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Protecting ACLs: Why deceleration matters

Our in-house medical expert, Aaron Borgmann, addresses a major issue across the NFL.

Kansas City Chiefs v New England Patriots Photo by Maddie Meyer/Getty Images

Editor’s note: ACL injuries ruining seasons is a growing problem across the NFL. I asked our own Aaron Borgmann to write about how these types of injuries could be prevented.


Most people don’t realize it, but with athletes, there is definitely a science to the act of stopping, or decelerating. The topic is impossible to cover in one brief article.

However, with the NFL resuming and ACL knee injuries again making news, this is a good opportunity to educate on this important topic. The anterior cruciate ligament (ACL) is one of the two main ligaments on the inside of the knee that are critical in the stability of the joint.

At the time of this writing, there have been eight reported athletes with ACL injuries already this preseason. There is a strong link between athletes decelerating from a high speed and the occurrence of ACL injuries. Therefore, the purpose of this article is to describe why being able to decelerate with efficiency and power is important.

First, we need to omit contact injuries from this discussion when considering ACL injuries. These cannot be predicted or prevented. To my knowledge, there is not a brace company in the world or a training methodology that would claim they can prevent a contact ACL tear.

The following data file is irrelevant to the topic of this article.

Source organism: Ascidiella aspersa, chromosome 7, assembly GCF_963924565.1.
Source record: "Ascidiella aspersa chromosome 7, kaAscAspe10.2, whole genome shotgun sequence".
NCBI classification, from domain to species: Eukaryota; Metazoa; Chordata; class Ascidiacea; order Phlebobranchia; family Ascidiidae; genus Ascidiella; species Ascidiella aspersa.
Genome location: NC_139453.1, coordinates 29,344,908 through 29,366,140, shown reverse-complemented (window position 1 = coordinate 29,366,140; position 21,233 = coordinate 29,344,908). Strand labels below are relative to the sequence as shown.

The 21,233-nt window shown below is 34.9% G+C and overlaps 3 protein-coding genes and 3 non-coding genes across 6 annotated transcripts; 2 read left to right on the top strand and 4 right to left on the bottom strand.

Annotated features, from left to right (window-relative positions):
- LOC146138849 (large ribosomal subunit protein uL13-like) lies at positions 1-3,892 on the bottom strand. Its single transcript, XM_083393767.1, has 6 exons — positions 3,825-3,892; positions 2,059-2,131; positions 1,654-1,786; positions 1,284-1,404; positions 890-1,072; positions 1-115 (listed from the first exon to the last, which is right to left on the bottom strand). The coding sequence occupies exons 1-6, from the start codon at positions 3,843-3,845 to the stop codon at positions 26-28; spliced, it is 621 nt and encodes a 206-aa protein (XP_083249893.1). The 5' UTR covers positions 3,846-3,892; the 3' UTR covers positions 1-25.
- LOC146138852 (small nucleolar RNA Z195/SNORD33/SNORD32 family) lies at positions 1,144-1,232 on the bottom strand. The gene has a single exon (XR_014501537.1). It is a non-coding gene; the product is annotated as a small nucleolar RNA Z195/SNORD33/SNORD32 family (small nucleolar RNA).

That leaves us with the nasty looking, non-contact, open field or jumping-and-landing ACL injuries. You know these. The ones that you see as players go down in a heap as they either try to change direction, land awkwardly or even while celebrating with teammates.

First, preventing a season-ending ACL injury from a pre-hab standpoint is difficult; however, in certain populations, it does have its advantages. For example, there is more and more pre-hab being done in youth sports, especially in females. Females are more prone to this type of injury due to body differences such as hip angles and increased levels of hormones that allow for more joint laxity. Thus, it is important to learn how to decelerate and land properly and accept the load being put through the knee.

From a rehab or performance angle, after an ACL injury, when someone is mastering the art of changing direction, there is a learning curve on figuring out how to decelerate again. I’ve always been taught and noticed that the best players in any sport take the least amount of time to change direction. In other words, they decelerate the best – think of it as stopping with speed. At the NFL level, this is fractions of a second, but it is noticeable.

We see it all the time in rehab: when people learn to slow down and control their body again after an ACL reconstruction, they often lean too much away from the direction they want to go because they are not strong enough or have enough confidence to control their body through the decel portion of the movement. Think of trying to move one way but having an imaginary rope pull you the opposite. Obviously, this is critical to overcome to return to the field with any level of success.